Landeros v. Flood

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Landeros v. Flood
CA SC seal.png
Court Supreme Court of California
Full case name Gita Landeros, a Minor, etc. Plaintiff and Appellant, v. A. J. Flood et al, Defendants and Respondents
Decided June 30, 1976
Citation(s) 17 Cal. 3d 399, 551 P.2d 389 97 ALR 3d 324
Case history
Prior action(s) Superior Court of Santa Clara County, No. 260674, Albert F. DeMarco, Judge
Court membership
Judge(s) sitting Mosk, J.; Wright, C. J.; McComb, J.; Tobriner, J.; Sullivan, J.; Clark, J.; Richardson, J.
Keywords
Child abuse, tort, medical malpractice, failure to diagnose child abuse

Landeros v. Flood was a 1976 court case in the state of California involving child abuse and alleged medical malpractice.

In 1971, Gita Landeros, a minor, was seen in the emergency room by Dr. Flood for injuries inflicted by her mother and the mother's common law husband. Dr. Flood failed to diagnose "battered child syndrome" and also did not report the injuries to proper civil authorities in violation of California law. The child was released to the custody of her mother and the mother's common law husband, where she experienced further injury at their hands. The parents fled the state, but were apprehended and convicted of criminal child abuse. Gita Landeros brought a civil suit in tort for damages against Dr. Flood. The trial court dismissed her case as a matter of law. The case was appealed and decided in 1976 by the California Supreme Court.

Overview[edit]

GITA LANDEROS, Appellant, a minor, sought review of a judgment of the Superior Court of Santa Clara County (California), which sustained general demurrers and dismissed her medical malpractice action against appellees, a physician and a hospital, for injuries sustained when they failed to properly diagnose and treat the condition from which she was suffering.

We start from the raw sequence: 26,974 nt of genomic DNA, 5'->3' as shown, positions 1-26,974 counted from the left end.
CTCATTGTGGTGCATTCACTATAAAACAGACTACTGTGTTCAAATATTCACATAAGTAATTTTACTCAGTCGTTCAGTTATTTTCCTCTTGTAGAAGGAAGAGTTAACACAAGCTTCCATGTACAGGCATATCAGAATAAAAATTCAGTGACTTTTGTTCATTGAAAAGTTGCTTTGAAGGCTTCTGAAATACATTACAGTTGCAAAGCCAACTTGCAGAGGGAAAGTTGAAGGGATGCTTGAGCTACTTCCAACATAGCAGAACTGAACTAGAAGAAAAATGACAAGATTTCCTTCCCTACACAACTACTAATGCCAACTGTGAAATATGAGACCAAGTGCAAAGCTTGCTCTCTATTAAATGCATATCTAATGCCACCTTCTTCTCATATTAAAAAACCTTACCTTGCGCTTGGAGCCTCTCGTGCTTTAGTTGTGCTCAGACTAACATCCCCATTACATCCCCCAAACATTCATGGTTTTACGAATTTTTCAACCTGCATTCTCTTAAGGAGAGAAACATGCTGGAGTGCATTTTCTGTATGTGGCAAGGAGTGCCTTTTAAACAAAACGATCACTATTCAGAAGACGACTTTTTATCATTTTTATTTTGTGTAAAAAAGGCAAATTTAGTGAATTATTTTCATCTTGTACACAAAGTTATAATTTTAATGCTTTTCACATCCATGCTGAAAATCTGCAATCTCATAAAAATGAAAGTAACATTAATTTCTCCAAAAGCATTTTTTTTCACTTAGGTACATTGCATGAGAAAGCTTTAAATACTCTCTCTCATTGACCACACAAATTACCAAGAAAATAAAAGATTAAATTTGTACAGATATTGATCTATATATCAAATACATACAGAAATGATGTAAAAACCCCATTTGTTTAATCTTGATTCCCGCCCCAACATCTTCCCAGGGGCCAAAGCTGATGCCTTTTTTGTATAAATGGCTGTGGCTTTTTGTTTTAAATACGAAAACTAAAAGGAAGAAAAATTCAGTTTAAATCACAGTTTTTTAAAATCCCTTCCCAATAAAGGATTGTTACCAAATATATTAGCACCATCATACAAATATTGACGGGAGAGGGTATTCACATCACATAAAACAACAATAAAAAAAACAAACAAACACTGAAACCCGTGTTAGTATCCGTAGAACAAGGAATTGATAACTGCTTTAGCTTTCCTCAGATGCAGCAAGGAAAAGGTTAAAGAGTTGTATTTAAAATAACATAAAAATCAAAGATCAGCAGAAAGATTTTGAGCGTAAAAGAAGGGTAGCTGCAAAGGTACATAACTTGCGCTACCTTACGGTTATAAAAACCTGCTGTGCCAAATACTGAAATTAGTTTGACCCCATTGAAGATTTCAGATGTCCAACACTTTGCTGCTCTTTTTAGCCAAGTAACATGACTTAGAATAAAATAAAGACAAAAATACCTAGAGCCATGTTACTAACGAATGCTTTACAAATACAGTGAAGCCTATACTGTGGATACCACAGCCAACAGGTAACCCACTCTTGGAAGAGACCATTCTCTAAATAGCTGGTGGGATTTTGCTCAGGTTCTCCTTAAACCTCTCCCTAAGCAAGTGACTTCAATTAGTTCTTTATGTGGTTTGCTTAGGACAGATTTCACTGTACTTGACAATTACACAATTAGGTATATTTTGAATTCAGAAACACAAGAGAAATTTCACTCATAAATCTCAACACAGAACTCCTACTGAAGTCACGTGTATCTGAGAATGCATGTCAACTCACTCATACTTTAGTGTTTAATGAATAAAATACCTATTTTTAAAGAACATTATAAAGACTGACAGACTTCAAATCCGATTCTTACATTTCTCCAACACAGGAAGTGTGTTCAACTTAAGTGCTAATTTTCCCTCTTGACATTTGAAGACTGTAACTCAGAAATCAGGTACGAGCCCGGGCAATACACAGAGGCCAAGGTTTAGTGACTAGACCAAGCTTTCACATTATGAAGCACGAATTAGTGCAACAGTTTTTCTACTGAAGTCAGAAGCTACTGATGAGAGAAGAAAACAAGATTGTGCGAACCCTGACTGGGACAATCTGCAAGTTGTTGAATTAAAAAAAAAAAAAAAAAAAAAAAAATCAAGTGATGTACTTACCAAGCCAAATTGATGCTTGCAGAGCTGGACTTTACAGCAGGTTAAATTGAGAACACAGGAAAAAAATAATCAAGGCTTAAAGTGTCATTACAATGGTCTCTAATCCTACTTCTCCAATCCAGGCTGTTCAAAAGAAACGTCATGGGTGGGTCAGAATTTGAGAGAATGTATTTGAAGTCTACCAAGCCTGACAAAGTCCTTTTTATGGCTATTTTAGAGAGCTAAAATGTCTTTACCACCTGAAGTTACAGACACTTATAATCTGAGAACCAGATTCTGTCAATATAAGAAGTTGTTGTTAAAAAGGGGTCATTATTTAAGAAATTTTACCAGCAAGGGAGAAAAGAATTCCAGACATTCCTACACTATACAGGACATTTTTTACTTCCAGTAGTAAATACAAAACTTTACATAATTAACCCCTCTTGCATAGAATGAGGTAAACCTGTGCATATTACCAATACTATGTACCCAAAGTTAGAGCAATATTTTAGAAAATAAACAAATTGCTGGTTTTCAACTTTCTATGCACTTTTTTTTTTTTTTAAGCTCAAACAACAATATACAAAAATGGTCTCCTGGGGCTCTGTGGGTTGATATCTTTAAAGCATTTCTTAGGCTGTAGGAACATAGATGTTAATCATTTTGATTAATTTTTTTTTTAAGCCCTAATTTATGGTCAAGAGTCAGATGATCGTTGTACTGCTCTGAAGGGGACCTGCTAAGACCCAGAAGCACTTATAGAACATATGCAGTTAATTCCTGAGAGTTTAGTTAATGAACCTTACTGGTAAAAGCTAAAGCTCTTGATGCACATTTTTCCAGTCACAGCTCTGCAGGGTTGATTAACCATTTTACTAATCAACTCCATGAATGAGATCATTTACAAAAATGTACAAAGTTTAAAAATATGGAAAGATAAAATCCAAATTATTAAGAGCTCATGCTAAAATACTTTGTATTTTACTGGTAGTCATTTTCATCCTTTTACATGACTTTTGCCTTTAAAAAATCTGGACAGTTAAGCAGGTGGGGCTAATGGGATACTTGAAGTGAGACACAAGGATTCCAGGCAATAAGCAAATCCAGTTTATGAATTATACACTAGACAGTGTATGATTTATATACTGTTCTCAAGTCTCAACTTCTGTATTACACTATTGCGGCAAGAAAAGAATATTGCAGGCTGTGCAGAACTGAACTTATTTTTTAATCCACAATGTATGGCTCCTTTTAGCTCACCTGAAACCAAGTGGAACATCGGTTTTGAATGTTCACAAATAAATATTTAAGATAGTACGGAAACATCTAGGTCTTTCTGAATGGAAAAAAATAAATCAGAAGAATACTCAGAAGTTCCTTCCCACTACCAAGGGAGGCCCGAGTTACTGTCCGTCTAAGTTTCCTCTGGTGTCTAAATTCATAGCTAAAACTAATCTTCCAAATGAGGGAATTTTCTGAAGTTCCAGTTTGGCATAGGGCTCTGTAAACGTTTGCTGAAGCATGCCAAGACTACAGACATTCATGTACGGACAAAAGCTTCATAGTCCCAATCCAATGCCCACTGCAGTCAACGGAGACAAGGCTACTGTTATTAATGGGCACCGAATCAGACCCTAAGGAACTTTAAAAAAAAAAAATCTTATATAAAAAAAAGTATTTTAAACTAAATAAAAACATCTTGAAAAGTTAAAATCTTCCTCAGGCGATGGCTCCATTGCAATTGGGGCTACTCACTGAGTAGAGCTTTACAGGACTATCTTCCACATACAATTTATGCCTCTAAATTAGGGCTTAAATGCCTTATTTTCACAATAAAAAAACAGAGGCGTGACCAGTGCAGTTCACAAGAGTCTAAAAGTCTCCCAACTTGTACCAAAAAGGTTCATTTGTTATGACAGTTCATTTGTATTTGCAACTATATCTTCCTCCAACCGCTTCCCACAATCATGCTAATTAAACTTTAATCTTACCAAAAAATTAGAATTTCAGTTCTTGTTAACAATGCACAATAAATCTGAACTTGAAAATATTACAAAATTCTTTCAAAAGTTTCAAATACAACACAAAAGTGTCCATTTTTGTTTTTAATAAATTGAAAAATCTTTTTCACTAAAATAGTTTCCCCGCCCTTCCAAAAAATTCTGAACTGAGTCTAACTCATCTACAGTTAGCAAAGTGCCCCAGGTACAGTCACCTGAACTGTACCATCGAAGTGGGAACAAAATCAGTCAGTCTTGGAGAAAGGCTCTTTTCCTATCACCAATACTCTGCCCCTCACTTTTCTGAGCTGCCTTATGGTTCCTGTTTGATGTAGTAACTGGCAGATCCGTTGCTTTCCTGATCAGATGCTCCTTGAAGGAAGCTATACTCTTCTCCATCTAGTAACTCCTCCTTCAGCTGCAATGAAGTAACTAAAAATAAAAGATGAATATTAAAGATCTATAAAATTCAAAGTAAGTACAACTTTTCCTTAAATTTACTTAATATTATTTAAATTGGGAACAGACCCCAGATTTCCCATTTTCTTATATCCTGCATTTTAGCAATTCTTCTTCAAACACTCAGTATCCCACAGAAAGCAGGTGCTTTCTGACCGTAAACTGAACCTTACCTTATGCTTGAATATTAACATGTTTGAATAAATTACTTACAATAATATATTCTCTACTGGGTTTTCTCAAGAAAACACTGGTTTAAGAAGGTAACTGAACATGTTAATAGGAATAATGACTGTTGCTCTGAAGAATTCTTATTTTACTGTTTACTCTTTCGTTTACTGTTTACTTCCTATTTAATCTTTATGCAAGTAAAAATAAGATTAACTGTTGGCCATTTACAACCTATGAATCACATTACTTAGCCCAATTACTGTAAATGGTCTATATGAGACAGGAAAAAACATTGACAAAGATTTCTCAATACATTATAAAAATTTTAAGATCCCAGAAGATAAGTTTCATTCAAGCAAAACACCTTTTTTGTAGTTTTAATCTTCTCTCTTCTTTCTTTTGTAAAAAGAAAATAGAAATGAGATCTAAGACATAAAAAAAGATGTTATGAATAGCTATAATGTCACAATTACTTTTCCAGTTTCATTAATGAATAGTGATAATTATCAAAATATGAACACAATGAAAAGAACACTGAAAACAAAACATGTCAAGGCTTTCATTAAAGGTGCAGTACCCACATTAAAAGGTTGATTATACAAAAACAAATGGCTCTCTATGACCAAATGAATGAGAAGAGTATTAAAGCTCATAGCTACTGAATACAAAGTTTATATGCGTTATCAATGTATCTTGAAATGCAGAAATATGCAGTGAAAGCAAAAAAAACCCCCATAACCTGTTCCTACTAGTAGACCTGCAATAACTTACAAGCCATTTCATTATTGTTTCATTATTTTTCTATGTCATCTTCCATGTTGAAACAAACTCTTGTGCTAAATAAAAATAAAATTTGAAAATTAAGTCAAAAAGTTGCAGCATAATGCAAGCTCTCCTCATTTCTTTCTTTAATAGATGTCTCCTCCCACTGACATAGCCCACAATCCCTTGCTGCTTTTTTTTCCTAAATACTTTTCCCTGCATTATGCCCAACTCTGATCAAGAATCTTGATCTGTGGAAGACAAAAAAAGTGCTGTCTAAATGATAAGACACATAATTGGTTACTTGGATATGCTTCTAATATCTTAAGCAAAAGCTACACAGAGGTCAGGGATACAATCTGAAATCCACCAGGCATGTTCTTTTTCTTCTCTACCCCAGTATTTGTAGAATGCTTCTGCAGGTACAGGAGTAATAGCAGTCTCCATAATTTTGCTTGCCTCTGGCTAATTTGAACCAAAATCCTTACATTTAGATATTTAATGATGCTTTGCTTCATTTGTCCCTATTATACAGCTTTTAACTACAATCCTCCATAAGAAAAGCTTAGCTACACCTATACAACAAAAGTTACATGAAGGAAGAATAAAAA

Appellant minor argued trial court error in sustaining the demurrer of appellees, doctor and hospital, to her malpractice suit against them, because issues existed as to whether they had a duty to recognize a case of battered child syndrome that was to be reported to authorities, and whether their conduct proximately caused appellant's injuries. The court agreed, noting first that appellant was returned to parental custody after having been treated for injuries not appearing to be accidental, and that she then was traumatically abused. Because it was unclear whether treating physicians should have recognized the syndrome for treatment purposes, appellant was entitled to prove by expert testimony the standard of care against which appellees were to be held. And as appellees could not escape liability if it was foreseeable that appellant would suffer further injury, appellant was entitled to prove that appellees' conduct proximately caused her injuries, even if the parent's intervening act was the actual cause. Finally, appellant was entitled to show that appellees failed to exercise due care in not reporting her injuries to authorities who would have shielded her from further harm.

Issues[edit]

  1. Is there a duty for a physician to recognize a case of battered child syndrome (child abuse) and report it to the appropriate authorities?
  2. Does medical standard of care dictate recognition of child abuse?
  3. Should the appellant (Landeros) have been allowed to introduce expert testimony concerning standard of care in her malpractice action?
  4. Was further injury from child abuse foreseeable?
  5. Did the appellant’s actions of allowing Landeros to return to the care of her abusive parents proximately cause her subsequent injuries, even if the parent’s intervening actions in harming her were the actual cause of her injuries?
  6. Did the appellants fail to show due care by not reporting Landeros’ injuries to authorities who could have prevented further injury?

Holdings[edit]

  1. It is established standard of care for physicians to suspect, work-up and diagnose child abuse when such a case presents in the emergency room or physician’s office.